• Ian Dalziel,

    Sex and Drugs and... What! No Rock n Roll...?
    We are huddled together in a bottomless hole...!

    Probably NSFW - but good for Peter Jackson fans - do "Tube-on" and check out theses guys nifty "Crispiin Glover & David Lynch - Blockbuster"...

    Oil's well that ends swell...
    oh yeah! Shell, Mobil and Chevron are excellent corporate models for humanity and their little enabling buddies Halliburton & KBR - let's lay pipe!

    And don't forget the other great corporations - back in the day every ball of opium sold in China had Queen Victoria's stamp of approval on it - fresh from the "Company's" own plantations in India - can you say "Empire by enslavement" children? (oh and by "flag planting" too... - thanks Eddie! )
    - I knew you could...
    let's...er blow pipe...

    yrs
    Commissioner Lin Ze-xu
    Piper at the Gates of Dawn

    Christchurch • Since Dec 2006 • 7944 posts Report Reply

  • Laki Laban,

    Thanks for the clarification re: conscience votes, still, none the less disappointing...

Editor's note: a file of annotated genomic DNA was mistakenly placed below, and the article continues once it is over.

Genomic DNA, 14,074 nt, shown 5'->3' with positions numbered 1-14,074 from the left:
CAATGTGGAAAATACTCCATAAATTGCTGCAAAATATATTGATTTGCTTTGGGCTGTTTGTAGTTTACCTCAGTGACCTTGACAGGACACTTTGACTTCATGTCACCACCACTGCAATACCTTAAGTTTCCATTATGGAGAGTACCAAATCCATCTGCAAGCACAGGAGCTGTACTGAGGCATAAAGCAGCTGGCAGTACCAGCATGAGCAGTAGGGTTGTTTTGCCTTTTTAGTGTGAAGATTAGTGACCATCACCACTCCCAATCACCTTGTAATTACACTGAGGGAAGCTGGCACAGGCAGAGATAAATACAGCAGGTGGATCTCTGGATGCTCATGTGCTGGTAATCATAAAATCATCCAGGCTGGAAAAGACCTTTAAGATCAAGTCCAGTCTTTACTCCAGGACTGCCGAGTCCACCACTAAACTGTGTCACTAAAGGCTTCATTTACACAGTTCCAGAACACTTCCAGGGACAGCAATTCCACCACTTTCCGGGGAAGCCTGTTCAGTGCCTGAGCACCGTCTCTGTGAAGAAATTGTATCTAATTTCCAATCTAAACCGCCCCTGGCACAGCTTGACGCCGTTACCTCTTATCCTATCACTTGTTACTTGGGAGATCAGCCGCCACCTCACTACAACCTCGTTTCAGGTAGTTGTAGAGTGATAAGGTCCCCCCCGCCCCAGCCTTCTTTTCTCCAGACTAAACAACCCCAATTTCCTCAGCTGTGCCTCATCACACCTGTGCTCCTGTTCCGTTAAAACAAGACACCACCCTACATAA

Rongotai Electorate • Since Nov 2008 • 5 posts Report Reply

  • Trevor Mallard,

    And if there had been a bit of work on drafting a half useful bill then a lot more of us would have voted for it. I don't know whether it was laziness or a lack of judgement on Metiria's part but frankly the bill presneted to parliament looked like it had been drafted by someone who had been high for weeks.

    Since Jul 2009 • 1 posts Report Reply

  • Ian Dalziel,

    A Brave New World Order...
    a litle riff of night musick to soothe the Savidge breast...

    ...too right who wants the Government controlling yer chemicals - as Huxley wrote to Orwell in 1949:
    "Within the next generation I believe that the world's leaders will discover that infant conditioning and narco-hypnosis are more efficient, as instruments of government, than clubs and prisons, and that the lust for power can be just as completely satisfied by suggesting people into loving their servitude as by flogging them and kicking them into obedience."

    ...more Fluoride and Aspartame in your Pavlova anyone? Ad what's on the telly...


    Soma Time - and the Loving is Easy...

    ''Hug me till you drug me, honey;
    Kiss me till I'm in a coma;
    Hug me, honey, snuggly bunny;
    Love's as good as soma."

    The Elder Huxley

    now take it away Barry Ferny...

    (hey guys your guitars aren't plugged in... cool!)
    Love and Music two of the great meterless drugs...

    Musick has Charms to sooth a savage Breast,
    To soften Rocks, or bend a knotted Oak.
    I've read, that things inanimate have mov'd,